1A member of an indigenous South American people living mainly in coastal regions of French Guiana, Suriname, Guyana, and Venezuela.
- Amerindian groups include the Caribs, the Arawaks, and the Warraus.
- The islands were originally inhabited by the Arawaks, Caribs, and other Amerindians.
- In the pre-Columbian period, Arawaks and later Caribs moved to the region from coastal South America.
2 [mass noun] The language of the Caribs, the only member of the Cariban family of languages still spoken by a substantial number of people (around 20,000). Also called Galibi.
- Black Caribs are descendants of freed black slaves and Carib Indians, and speak a language related to Carib.
- For a time, Arawak was spoken primarily or exclusively by women and children, while adult men spoke Carib.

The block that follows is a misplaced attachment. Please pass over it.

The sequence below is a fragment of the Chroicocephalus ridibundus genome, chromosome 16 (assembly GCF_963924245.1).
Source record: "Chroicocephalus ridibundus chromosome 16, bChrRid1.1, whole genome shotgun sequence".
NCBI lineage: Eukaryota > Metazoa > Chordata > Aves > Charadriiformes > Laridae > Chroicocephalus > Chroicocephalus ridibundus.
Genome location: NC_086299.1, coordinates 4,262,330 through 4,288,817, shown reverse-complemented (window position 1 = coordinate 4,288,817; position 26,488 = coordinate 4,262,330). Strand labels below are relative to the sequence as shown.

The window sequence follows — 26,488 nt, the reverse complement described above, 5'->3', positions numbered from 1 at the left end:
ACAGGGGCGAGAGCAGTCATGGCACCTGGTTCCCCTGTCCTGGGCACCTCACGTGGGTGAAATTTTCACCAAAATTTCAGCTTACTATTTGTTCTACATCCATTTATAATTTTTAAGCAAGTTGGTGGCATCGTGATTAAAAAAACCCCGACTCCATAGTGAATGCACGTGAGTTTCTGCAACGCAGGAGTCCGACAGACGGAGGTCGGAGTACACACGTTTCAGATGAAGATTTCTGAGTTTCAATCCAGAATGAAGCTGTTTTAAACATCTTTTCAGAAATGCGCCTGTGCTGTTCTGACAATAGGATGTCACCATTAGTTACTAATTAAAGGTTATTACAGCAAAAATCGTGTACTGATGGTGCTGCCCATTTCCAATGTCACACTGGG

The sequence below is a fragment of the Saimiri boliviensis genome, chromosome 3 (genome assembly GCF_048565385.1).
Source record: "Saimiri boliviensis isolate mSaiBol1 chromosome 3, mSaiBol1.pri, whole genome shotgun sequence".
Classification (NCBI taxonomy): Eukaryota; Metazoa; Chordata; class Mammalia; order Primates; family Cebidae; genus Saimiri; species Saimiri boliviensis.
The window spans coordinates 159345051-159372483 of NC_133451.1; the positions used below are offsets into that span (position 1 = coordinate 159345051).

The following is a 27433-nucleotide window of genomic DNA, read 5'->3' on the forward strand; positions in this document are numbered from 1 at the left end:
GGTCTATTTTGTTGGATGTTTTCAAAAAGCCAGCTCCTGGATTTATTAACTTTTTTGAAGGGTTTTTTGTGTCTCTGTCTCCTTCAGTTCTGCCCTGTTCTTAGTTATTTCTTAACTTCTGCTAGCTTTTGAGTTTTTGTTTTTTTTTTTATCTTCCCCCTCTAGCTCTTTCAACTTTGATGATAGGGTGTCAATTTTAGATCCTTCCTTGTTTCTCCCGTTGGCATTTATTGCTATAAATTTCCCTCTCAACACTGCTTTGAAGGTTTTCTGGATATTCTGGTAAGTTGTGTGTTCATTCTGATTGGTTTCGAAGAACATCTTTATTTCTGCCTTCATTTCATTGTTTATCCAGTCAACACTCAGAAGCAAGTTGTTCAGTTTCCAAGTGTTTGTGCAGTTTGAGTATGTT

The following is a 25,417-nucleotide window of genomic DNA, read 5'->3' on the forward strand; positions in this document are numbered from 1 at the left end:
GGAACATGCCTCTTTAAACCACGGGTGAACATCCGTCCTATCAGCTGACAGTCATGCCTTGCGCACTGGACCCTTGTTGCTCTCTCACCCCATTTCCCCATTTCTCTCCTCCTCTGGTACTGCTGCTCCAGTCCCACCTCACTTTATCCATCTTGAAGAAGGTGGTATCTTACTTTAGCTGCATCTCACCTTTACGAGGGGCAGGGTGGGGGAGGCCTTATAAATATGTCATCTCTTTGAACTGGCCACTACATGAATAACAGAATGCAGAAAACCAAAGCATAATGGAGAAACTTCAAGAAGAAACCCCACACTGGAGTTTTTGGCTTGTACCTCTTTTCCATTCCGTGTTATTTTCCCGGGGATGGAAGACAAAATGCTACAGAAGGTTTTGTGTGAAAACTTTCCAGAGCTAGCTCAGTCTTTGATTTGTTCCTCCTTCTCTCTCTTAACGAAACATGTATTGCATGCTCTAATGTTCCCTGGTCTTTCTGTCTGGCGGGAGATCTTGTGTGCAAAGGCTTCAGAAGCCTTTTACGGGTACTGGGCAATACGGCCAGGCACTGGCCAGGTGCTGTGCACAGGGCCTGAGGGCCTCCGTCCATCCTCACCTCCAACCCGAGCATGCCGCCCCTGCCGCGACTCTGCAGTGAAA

- All of the interior Amerindians originally spoke Carib languages, with the exception of the Wapisiana, whose language is in the Arawak linguistic family.
1Relating to the Caribs or their language.
- The last fluent speaker of the Carib language reportedly died in the 1920s, although efforts are now being made to revive that language.
- The native language of the Garifuna (called Garifuna or Garinagu) comes from the Arawak and Carib languages of their island ancestors.
- The practice of smoking tobacco came from the native American Indians and the Carib Indians of Tobago.
1.1Relating to Island Carib or Black Carib.
- Carib is spoken along the Caribbean coast by the Garifunas, or Black Caribs, the descendants of fugitive slaves and Carib Indians.
- The warlike Carib people drove the Arawaks from neighboring islands but apparently did not settle on either Antigua or Barbuda.
- The locals sometimes call the main island ‘Hairoun,’ its Carib name.
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